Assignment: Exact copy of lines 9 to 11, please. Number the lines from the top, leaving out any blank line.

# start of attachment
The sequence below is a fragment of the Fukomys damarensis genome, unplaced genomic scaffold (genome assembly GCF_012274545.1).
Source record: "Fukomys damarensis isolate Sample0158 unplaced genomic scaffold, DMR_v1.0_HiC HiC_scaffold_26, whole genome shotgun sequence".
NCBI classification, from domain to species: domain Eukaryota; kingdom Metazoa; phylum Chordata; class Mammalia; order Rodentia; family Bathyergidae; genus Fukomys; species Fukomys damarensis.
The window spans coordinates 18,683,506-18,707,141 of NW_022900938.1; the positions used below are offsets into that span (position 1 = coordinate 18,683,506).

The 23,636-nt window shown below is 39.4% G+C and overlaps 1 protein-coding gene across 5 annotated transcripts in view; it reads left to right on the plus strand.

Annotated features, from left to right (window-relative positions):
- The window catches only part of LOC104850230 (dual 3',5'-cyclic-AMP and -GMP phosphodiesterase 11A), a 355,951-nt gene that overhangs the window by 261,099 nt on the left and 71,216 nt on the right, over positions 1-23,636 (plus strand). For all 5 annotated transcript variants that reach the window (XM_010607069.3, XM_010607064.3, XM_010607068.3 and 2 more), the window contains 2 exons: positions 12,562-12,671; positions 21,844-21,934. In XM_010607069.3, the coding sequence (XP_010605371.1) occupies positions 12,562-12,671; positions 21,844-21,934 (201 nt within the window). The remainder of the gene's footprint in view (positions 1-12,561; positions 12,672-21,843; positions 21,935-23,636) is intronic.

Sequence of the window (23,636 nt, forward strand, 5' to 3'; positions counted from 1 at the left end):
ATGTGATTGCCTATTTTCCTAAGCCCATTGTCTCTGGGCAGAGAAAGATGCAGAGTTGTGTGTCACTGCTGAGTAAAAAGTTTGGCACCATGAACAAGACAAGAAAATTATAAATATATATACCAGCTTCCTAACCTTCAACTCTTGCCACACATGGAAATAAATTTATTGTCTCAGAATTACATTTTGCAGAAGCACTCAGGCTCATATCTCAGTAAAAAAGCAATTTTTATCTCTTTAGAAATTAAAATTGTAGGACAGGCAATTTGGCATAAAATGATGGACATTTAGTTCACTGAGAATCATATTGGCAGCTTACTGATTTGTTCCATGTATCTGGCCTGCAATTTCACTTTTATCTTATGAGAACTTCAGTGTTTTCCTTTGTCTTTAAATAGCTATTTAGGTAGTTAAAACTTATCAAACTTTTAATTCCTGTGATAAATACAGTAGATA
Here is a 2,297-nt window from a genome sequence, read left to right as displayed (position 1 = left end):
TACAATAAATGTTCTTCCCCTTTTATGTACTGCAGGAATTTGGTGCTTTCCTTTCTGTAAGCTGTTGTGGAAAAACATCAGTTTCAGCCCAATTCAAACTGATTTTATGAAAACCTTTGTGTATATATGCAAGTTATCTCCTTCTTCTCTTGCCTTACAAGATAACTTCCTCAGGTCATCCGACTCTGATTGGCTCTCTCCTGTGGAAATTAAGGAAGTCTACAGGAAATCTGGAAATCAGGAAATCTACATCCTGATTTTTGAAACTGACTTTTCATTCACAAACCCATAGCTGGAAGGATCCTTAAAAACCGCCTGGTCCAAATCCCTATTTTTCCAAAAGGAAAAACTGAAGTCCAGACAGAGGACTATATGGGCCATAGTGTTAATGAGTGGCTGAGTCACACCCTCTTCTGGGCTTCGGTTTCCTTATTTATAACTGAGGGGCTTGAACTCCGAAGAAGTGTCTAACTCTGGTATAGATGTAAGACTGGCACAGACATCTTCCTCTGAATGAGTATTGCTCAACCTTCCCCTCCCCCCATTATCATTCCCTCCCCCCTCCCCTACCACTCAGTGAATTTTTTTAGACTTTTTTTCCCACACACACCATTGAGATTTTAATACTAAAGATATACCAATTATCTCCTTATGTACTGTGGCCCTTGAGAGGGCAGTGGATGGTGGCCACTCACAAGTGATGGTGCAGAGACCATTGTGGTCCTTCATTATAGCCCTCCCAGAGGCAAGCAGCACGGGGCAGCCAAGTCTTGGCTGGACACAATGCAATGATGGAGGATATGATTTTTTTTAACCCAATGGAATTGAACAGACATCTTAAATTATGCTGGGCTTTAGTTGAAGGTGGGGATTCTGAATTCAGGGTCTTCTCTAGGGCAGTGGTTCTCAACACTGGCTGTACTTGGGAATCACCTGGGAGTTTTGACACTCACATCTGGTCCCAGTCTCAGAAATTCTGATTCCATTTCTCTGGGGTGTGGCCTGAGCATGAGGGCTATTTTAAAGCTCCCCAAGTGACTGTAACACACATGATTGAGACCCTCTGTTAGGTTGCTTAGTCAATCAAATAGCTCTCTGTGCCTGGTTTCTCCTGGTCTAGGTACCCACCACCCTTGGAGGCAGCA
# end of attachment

ATGTGATTGCCTATTTTCCTAAGCCCATTGTCTCTGGGCAGAGAAAGATGCAGAGTTGTGTGTCACTGCTGAGTAAAAAGTTTGGCACCATGAACAAGACAAGAAAATTATAAATATATATACCAGCTTCCTAACCTTCAACTCTTGCCACACATGGAAATAAATTTATTGTCTCAGAATTACATTTTGCAGAAGCACTCAGGCTCATATCTCAGTAAAAAAGCAATTTTTATCTCTTTAGAAATTAAAATTGTAGGACAGGCAATTTGGCATAAAATGATGGACATTTAGTTCACTGAGAATCATATTGGCAGCTTACTGATTTGTTCCATGTATCTGGCCTGCAATTTCACTTTTATCTTATGAGAACTTCAGTGTTTTCCTTTGTCTTTAAATAGCTATTTAGGTAGTTAAAACTTATCAAACTTTTAATTCCTGTGATAAATACAGTAGATA
Here is a 2,297-nt window from a genome sequence, read left to right as displayed (position 1 = left end):
TACAATAAATGTTCTTCCCCTTTTATGTACTGCAGGAATTTGGTGCTTTCCTTTCTGTAAGCTGTTGTGGAAAAACATCAGTTTCAGCCCAATTCAAACTGATTTTATGAAAACCTTTGTGTATATATGCAAGTTATCTCCTTCTTCTCTTGCCTTACAAGATAACTTCCTCAGGTCATCCGACTCTGATTGGCTCTCTCCTGTGGAAATTAAGGAAGTCTACAGGAAATCTGGAAATCAGGAAATCTACATCCTGATTTTTGAAACTGACTTTTCATTCACAAACCCATAGCTGGAAGGATCCTTAAAAACCGCCTGGTCCAAATCCCTATTTTTCCAAAAGGAAAAACTGAAGTCCAGACAGAGGACTATATGGGCCATAGTGTTAATGAGTGGCTGAGTCACACCCTCTTCTGGGCTTCGGTTTCCTTATTTATAACTGAGGGGCTTGAACTCCGAAGAAGTGTCTAACTCTGGTATAGATGTAAGACTGGCACAGACATCTTCCTCTGAATGAGTATTGCTCAACCTTCCCCTCCCCCCATTATCATTCCCTCCCCCCTCCCCTACCACTCAGTGAATTTTTTTAGACTTTTTTTCCCACACACACCATTGAGATTTTAATACTAAAGATATACCAATTATCTCCTTATGTACTGTGGCCCTTGAGAGGGCAGTGGATGGTGGCCACTCACAAGTGATGGTGCAGAGACCATTGTGGTCCTTCATTATAGCCCTCCCAGAGGCAAGCAGCACGGGGCAGCCAAGTCTTGGCTGGACACAATGCAATGATGGAGGATATGATTTTTTTTAACCCAATGGAATTGAACAGACATCTTAAATTATGCTGGGCTTTAGTTGAAGGTGGGGATTCTGAATTCAGGGTCTTCTCTAGGGCAGTGGTTCTCAACACTGGCTGTACTTGGGAATCACCTGGGAGTTTTGACACTCACATCTGGTCCCAGTCTCAGAAATTCTGATTCCATTTCTCTGGGGTGTGGCCTGAGCATGAGGGCTATTTTAAAGCTCCCCAAGTGACTGTAACACACATGATTGAGACCCTCTGTTAGGTTGCTTAGTCAATCAAATAGCTCTCTGTGCCTGGTTTCTCCTGGTCTAGGTACCCACCACCCTTGGAGGCAGCA